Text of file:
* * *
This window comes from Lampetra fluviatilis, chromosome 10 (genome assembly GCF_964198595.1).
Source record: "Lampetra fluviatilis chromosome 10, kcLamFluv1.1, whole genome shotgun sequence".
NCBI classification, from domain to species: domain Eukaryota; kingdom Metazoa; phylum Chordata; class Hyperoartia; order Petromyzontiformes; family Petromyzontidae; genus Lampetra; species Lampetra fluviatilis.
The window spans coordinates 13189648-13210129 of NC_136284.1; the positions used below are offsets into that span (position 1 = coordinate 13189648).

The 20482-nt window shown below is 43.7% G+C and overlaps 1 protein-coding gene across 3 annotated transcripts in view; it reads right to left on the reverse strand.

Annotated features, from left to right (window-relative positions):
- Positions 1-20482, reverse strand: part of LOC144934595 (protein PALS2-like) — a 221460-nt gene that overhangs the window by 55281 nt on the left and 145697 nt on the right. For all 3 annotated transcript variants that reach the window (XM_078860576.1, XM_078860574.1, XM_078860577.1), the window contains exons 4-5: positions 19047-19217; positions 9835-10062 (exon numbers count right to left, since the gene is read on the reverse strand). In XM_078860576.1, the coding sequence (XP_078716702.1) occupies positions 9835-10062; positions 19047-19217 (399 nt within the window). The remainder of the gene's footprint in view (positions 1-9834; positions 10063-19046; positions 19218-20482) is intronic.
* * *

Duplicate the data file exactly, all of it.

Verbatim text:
This window comes from Lampetra fluviatilis, chromosome 10 (genome assembly GCF_964198595.1).
Source record: "Lampetra fluviatilis chromosome 10, kcLamFluv1.1, whole genome shotgun sequence".
NCBI classification, from domain to species: domain Eukaryota; kingdom Metazoa; phylum Chordata; class Hyperoartia; order Petromyzontiformes; family Petromyzontidae; genus Lampetra; species Lampetra fluviatilis.
The window spans coordinates 13189648-13210129 of NC_136284.1; the positions used below are offsets into that span (position 1 = coordinate 13189648).

The 20482-nt window shown below is 43.7% G+C and overlaps 1 protein-coding gene across 3 annotated transcripts in view; it reads right to left on the reverse strand.

Annotated features, from left to right (window-relative positions):
- Positions 1-20482, reverse strand: part of LOC144934595 (protein PALS2-like) — a 221460-nt gene that overhangs the window by 55281 nt on the left and 145697 nt on the right. For all 3 annotated transcript variants that reach the window (XM_078860576.1, XM_078860574.1, XM_078860577.1), the window contains exons 4-5: positions 19047-19217; positions 9835-10062 (exon numbers count right to left, since the gene is read on the reverse strand). In XM_078860576.1, the coding sequence (XP_078716702.1) occupies positions 9835-10062; positions 19047-19217 (399 nt within the window). The remainder of the gene's footprint in view (positions 1-9834; positions 10063-19046; positions 19218-20482) is intronic.